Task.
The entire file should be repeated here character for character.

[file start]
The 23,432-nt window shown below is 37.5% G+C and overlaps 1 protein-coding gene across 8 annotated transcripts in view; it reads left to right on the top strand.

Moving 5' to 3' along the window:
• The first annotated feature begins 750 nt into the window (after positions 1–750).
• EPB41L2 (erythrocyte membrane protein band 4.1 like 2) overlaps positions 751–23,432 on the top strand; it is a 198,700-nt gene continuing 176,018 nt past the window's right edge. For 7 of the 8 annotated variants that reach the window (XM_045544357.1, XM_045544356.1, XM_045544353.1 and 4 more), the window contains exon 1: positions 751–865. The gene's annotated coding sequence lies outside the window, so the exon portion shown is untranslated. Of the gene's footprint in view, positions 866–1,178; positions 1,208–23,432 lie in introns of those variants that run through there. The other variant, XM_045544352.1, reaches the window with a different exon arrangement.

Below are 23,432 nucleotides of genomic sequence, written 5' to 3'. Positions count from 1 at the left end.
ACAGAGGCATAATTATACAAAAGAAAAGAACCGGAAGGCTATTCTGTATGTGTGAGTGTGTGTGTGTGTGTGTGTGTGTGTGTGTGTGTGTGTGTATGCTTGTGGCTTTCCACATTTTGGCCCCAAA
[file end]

The 23,432-nt window shown below is 37.5% G+C and overlaps 1 protein-coding gene across 8 annotated transcripts in view; it reads left to right on the top strand.

Moving 5' to 3' along the window:
• The first annotated feature begins 750 nt into the window (after positions 1–750).
• EPB41L2 (erythrocyte membrane protein band 4.1 like 2) overlaps positions 751–23,432 on the top strand; it is a 198,700-nt gene continuing 176,018 nt past the window's right edge. For 7 of the 8 annotated variants that reach the window (XM_045544357.1, XM_045544356.1, XM_045544353.1 and 4 more), the window contains exon 1: positions 751–865. The gene's annotated coding sequence lies outside the window, so the exon portion shown is untranslated. Of the gene's footprint in view, positions 866–1,178; positions 1,208–23,432 lie in introns of those variants that run through there. The other variant, XM_045544352.1, reaches the window with a different exon arrangement.

Below are 23,432 nucleotides of genomic sequence, written 5' to 3'. Positions count from 1 at the left end.
ACAGAGGCATAATTATACAAAAGAAAAGAACCGGAAGGCTATTCTGTATGTGTGAGTGTGTGTGTGTGTGTGTGTGTGTGTGTGTGTGTGTGTGTATGCTTGTGGCTTTCCACATTTTGGCCCCAAA